Executive Intelligence Review
This article appears in the June 29, 2012 issue of Executive Intelligence Review.

Watergate Process Advances;
Get Obama Out by September!

by Nancy Spannaus

[PDF version of this article]

June 25—The swarm of scandals surrounding this Presidency makes it indisputable: A Watergate process is well underway. With the looming Congressional vote on contempt against Attorney General Eric Holder, the bipartisan uproar and pending investigation over Obama's national security leaks, and the judicial move to nullify part of the Administration's legislation permitting unlimited detention of American citizens (National Defense Authorization Act/NDAA), President Barack Obama is increasingly under attack from almost every side.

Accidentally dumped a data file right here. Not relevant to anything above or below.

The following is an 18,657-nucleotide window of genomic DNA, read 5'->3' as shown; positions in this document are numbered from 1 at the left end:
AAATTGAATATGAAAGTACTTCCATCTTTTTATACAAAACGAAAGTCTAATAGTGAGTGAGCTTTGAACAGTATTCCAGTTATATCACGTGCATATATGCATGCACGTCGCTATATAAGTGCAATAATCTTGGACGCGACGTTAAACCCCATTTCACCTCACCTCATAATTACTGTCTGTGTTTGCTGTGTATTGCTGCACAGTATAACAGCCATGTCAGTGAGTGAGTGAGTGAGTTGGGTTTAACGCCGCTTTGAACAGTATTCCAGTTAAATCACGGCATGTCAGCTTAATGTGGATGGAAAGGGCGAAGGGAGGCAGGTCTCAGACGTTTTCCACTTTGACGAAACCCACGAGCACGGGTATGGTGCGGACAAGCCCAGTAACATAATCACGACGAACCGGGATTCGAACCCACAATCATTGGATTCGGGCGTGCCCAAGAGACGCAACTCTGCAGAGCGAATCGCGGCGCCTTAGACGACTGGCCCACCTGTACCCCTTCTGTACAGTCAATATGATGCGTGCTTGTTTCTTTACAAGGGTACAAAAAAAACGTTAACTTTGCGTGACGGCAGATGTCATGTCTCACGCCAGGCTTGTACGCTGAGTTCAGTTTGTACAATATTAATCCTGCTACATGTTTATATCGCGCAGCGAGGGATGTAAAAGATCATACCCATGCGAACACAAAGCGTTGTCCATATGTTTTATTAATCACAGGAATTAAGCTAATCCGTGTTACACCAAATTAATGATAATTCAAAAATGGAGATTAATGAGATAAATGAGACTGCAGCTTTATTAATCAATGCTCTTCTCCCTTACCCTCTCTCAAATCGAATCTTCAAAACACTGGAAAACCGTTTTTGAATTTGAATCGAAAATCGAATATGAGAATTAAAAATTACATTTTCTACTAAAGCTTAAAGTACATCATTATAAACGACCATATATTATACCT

The smell of the Nixon Watergate precedent is permeating the process. As in the case of Nixon, it is not actually his Constitutional crimes around which a consensus is developing to get this President out of office, but the series of missteps and coverups, and general incompetence in which he has been caught. But, given the broad hatred of what this President has done, and not done, during his term in office, this is enough to provide the political basis to remove him.

Urgent as this matter is, given the killer nature of the British puppet President, who could go so far as to take us into nuclear war, it must be combined with the prospect of a viable alternative, to avoid the prospect of chaos. In a presentation June 23, Lyndon LaRouche outlined the requirements:

"Now, the alternative is, since the Republican process doesn't work—Mitt Romney is a real problematic creature and will do nothing of the type that is necessary under this condition—therefore, we need a new candidate to replace Obama, as a leading candidate. We don't want this to go on too long, because now you're going into a process on a countdown to certain steps of the proceedings leading to the choosing of the Presidential candidates, and to the decisions that have to be made going into an election.